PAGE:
Restraining orders may place restrictions on what you, as the restrained person, may do. If the judge determines that any of the following are necessary, they may be added to the terms of the protective order.
• A restraining order can order you to refrain from contacting or going near the restrained person. This may include your spouse, your children, your child’s other parent, other relatives, or people with whom you live.
• A restraining order can require you to stay away from your home, your place of work, or your school, or the home, workplace or school of your spouse, former spouse, children, or other people.
• A restraining order can require you to move out of your home.
• A restraining order can disallow you from owning a gun.
• A restraining order may establish new child custody and visitation orders that you are required to abide by.
• A restraining order may require you to pay child support.
• A restraining order may require you to pay spousal or partner support.
• A restraining order may require you to stay away from your pets.
• A restraining order may require you to fulfill certain financial obligations, like paying bills for your family you cannot spend time with or contact, paying for a home you cannot live in, etc.
• A restraining order may require you to maintain insurance policies.
• A restraining order may disallow you from making large purchases, even with your own funds.
• A restraining order may place other restrictions on your life, actions, and finances.
A violation of a restraining order in California may result in jail time, fines, or a combination of both. Violating the restraining order may also have negative effects on your family situation, including child custody and family support requirements
The Effects of a Domestic Violence Conviction on Your Family Law Case in California
A violation of a domestic violence restraining order or a conviction in your domestic violence case can affect the outcome of any pending family law cases that you may have in the California courts. It can also be the source of a new family law case, and may have a negative effect on the outcome for you.
For example, consider a child custody and visitation situation. Child custody orders are always made according to the best interests of the child. This means that if there are domestic violence charges pending against you, regardless of your guilt, it may not be in the best interests of your children to spend unsupervised time with you. Think of it from another perspective - even if another person was innocent, would you want your children to spend time with a person who was facing domestic violence charges?
Regardless of your guilt or how much you want to spend time with your children, follow the terms of the custody and visitation order. It will show the court that you not only value your children’s safety and wellbeing, but that you are willing to put your child’s needs ahead of your own. Disobeying a child custody order will likely result in you losing custody of or visitation with your children even if you are found not guilty of the charges against you.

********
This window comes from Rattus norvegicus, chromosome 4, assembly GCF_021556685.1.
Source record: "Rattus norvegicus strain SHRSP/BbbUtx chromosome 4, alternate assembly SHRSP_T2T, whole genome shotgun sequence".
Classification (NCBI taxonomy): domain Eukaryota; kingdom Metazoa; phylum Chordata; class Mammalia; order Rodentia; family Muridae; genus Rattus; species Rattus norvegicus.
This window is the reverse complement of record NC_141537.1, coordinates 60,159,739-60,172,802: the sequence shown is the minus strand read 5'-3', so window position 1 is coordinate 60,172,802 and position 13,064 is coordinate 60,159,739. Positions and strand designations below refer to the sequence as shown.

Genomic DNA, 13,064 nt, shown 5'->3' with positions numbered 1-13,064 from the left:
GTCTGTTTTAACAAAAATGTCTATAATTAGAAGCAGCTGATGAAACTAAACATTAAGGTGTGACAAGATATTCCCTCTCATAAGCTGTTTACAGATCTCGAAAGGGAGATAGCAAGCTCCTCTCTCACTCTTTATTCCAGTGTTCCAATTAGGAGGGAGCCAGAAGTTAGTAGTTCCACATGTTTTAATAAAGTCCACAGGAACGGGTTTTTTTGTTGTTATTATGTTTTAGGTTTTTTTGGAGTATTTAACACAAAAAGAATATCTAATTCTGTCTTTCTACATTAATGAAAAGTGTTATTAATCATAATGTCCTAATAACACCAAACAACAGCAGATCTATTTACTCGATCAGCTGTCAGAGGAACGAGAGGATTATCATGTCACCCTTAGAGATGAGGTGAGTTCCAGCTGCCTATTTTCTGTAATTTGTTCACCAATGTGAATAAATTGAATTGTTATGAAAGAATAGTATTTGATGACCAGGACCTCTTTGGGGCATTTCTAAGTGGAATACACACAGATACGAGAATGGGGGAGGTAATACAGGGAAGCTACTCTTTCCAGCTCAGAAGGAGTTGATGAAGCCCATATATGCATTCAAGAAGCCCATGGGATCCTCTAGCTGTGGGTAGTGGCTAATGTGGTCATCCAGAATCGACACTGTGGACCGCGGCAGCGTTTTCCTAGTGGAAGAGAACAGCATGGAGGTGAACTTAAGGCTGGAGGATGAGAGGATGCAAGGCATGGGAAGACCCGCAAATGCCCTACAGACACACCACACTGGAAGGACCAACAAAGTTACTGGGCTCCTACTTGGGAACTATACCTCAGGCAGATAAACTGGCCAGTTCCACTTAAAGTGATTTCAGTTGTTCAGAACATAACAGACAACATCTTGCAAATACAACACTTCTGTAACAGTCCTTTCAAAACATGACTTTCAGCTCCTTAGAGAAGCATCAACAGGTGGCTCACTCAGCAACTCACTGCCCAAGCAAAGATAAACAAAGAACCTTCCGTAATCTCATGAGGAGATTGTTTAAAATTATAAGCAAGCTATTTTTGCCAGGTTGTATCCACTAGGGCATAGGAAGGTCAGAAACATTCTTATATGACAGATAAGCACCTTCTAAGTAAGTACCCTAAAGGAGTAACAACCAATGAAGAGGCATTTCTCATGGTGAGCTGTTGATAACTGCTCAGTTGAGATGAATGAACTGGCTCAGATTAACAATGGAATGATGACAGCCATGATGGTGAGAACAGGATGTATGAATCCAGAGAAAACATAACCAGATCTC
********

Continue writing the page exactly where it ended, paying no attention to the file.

Spousal support is issued in California according to the financial needs of both parties, with the intention of allowing both parties to maintain the standard of living that was established during the marriage or registered domestic partnership. However, a domestic violence conviction can also play a role in the determination of spousal support.
If there is documented evidence that domestic violence took place during a marriage (or if you are convicted of domestic violence), the judge may order you to pay spousal support in a higher amount to pay for the pain and suffering that you caused. Adversely, if you are convicted of domestic violence but would be the spouse or partner to receive support following a divorce or legal separation, the judge may order a lower amount or no spousal support at all.
Orange County, California Domestic Violence Defense Lawyer
While you do not have to defend yourself against domestic violence charges in California, you should be prepared to face the above mentioned consequences. Domestic violence is a serious charge with serious consequences. You may also face consequences of a criminal court, which this blog post did not cover.
If you have questions about your potential defense, you should discuss your case, the potential consequences of a conviction and any other questions you may have with a qualified California attorney. Contact the lawyers at Yanez & Associates for a free initial consultation. We have legal professionals who have experience in both family law and criminal law in California.